Keep an eye on Finland…

Further to the suggestion mentioned in Mick’s post earlier on today ( “letting” the Republic, Greece and Portugal default), two developing political factors are worth bearing in mind:

Europe’s top-rated economies like Germany and Finland need to stop paying for the fiscal sins of the euro region’s weakest members if the bloc is ever to have a “fair system” , Finnish President Tarja Halonen said. “The good girls, like Finland and Germany, are not the payers for the future,” Halonen, 67, said on Tuesday in New York in an interview with Bloomberg Television.

“European citizens expect that there will be also a fair system inside the European Union and in the euro, and that’s why we have to have quite hard discipline.”

Ms Merkel’s CDU, earlier on this week, suffered an horrendous defeat in the state of Baden-Württemberg, with her party being ousted from power for the first time in 58 years. She herself has blamed the defeat on the Japanese nuclear disaster, which was obviously a factor, but the weakening of the CDU’s position predated that tragedy and can be at least partly put down to the perception that she has been “too soft” when dealing with the EU financing crisis. If a General Election were to be held tomorrow, opinion polls are showing that Ms Merkel’s coalition would lose to an alliance of Social Democrats and Greens.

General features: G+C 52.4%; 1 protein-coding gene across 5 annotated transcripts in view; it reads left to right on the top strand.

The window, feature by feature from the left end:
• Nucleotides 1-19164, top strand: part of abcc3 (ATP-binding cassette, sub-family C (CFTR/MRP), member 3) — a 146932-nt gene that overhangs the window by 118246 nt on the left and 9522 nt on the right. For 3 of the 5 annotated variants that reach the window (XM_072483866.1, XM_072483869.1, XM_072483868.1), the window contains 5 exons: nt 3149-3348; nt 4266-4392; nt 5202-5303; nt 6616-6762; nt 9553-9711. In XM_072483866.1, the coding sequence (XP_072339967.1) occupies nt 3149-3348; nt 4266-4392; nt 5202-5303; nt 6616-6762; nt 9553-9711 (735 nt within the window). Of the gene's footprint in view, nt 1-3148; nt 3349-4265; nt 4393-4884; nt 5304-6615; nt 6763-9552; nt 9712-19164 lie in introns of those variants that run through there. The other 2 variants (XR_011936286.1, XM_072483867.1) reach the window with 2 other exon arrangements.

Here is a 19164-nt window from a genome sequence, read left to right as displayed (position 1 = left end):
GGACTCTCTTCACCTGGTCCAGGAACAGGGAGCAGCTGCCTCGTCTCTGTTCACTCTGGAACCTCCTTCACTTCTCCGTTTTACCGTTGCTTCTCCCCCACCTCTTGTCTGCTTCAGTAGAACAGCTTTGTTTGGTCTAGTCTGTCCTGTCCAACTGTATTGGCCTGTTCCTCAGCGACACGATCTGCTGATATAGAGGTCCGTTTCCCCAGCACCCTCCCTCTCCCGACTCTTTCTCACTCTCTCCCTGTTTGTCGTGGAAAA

But back to Finland:

Though Europe’s leaders on March 12 agreed to boost the region’s bailout facility, they remain divided on how to do so in practice. Finnish Prime Minister Mari Kiviniemi said March 9 her government wants the euro area to target stricter economic goals rather than allow “joint liability”. “We are ready to protect the euro ,” Halonen, Finland’s first female president, said in the interview. Still, “everybody has to look after their own economy and follow the rules,” she said

Which is a notable hardening of their stance relative to the traditional Finnish attititude in such matters and can be largely explained by events and opinion polls surrounding the upcoming national election on April 17th:

The leader of the populist True Finns party, vying for a key role in the next Finnish government, has said he would demand to renegotiate a package of EU measures to tackle the euro zone debt crisis.